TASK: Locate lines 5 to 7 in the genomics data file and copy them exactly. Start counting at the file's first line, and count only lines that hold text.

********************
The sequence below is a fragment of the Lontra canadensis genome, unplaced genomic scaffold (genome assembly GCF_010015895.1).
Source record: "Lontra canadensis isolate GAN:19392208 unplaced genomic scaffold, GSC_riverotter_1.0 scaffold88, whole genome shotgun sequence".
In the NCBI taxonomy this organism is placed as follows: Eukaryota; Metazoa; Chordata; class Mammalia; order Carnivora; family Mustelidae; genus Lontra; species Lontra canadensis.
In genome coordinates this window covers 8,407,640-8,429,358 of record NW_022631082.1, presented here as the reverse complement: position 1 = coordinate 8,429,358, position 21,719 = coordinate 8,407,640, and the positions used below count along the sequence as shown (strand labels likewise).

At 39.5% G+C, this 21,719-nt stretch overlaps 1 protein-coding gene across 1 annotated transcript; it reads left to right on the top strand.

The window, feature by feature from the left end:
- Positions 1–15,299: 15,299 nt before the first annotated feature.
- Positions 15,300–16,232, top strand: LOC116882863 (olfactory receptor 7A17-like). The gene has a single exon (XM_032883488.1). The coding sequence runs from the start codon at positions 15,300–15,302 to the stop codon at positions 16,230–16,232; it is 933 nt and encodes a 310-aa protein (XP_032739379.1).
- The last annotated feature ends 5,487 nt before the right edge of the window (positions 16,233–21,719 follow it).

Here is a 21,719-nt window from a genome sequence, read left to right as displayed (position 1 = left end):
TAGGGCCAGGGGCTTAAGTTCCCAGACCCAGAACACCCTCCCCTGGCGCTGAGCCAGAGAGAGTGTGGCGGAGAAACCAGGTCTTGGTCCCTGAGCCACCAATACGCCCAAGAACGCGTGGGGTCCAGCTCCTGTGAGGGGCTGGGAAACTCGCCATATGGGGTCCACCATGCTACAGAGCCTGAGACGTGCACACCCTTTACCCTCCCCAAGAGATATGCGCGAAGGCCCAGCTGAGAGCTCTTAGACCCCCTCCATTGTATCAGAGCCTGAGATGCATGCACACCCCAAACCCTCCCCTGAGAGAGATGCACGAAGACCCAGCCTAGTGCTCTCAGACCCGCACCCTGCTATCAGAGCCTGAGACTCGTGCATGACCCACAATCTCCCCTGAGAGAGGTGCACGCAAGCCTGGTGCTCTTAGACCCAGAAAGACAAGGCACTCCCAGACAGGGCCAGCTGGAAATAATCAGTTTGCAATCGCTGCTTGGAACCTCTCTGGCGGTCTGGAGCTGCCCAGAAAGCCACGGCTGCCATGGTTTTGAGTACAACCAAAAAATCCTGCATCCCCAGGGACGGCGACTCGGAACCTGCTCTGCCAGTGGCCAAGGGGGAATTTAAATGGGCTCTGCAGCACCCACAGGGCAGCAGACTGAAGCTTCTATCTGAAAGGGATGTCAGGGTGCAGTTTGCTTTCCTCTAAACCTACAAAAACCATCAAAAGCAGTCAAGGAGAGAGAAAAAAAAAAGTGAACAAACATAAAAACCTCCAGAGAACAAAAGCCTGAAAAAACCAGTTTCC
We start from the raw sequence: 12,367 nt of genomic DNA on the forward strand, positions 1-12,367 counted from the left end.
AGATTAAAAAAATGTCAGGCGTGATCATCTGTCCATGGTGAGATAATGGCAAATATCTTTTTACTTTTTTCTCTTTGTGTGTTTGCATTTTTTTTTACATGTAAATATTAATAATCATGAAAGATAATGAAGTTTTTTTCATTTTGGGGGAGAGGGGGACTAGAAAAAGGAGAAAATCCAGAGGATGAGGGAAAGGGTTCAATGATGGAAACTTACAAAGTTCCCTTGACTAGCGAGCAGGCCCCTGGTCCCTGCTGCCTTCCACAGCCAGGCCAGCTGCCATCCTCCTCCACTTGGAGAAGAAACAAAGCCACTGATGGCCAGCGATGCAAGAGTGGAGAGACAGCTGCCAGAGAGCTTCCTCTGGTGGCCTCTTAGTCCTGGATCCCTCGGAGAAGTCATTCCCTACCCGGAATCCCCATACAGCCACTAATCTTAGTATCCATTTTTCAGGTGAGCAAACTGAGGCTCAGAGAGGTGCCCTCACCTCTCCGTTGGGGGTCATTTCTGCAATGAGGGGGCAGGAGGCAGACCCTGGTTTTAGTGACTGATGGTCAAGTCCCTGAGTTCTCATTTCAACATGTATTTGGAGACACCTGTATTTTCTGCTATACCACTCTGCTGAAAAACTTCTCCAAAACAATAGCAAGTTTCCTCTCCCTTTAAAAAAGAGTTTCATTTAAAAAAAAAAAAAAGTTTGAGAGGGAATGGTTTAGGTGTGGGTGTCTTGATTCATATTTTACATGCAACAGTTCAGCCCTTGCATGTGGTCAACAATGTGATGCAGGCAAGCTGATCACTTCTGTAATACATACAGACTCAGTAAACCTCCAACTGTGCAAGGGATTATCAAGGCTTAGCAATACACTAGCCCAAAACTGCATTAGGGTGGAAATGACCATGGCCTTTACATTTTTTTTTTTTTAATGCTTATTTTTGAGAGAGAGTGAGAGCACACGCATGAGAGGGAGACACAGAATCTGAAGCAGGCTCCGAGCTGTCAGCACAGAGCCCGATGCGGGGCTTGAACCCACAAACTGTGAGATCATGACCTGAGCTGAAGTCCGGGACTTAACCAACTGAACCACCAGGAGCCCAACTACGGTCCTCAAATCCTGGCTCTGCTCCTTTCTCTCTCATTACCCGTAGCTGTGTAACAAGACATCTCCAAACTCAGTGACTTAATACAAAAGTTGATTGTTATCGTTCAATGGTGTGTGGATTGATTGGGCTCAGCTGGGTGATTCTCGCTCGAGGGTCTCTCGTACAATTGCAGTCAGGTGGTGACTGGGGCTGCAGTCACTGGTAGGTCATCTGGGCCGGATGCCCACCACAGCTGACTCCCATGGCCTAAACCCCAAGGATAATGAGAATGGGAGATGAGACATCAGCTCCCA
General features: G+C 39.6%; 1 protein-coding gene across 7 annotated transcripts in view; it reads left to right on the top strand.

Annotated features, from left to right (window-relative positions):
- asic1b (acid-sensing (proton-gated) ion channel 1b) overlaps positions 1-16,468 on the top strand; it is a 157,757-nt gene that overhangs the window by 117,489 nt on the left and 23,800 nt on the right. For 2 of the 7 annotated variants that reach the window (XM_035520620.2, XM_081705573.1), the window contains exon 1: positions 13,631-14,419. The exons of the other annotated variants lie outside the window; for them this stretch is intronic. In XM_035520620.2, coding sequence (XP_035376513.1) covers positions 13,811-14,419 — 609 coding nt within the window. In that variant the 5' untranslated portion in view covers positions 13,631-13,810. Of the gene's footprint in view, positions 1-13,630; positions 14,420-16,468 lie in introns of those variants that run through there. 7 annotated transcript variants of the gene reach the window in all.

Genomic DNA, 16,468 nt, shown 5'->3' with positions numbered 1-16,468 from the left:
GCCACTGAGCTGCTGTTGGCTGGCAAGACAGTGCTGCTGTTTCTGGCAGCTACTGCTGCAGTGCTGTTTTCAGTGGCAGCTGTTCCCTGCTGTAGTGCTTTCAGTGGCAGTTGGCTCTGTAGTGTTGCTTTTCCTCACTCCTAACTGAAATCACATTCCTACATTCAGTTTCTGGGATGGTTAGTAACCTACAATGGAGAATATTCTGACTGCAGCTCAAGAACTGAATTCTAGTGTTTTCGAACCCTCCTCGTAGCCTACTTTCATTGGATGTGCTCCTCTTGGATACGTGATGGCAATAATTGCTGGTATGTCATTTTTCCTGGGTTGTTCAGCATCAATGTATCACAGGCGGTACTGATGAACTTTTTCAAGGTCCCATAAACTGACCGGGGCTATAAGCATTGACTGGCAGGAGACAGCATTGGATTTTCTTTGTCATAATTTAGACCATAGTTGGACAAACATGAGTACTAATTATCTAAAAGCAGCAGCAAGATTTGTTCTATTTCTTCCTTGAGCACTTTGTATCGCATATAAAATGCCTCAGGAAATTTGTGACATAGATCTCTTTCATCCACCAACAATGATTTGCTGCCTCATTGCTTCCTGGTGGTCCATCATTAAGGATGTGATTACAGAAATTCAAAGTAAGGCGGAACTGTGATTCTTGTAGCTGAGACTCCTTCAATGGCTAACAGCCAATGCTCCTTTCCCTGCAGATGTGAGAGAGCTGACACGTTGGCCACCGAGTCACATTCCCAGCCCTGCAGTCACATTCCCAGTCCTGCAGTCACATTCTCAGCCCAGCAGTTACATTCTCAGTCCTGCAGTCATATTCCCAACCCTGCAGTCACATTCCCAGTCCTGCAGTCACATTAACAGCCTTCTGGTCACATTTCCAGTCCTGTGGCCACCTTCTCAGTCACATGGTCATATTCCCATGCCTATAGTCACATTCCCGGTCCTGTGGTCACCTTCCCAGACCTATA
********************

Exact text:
At 39.5% G+C, this 21,719-nt stretch overlaps 1 protein-coding gene across 1 annotated transcript; it reads left to right on the top strand.

The window, feature by feature from the left end:
- Positions 1–15,299: 15,299 nt before the first annotated feature.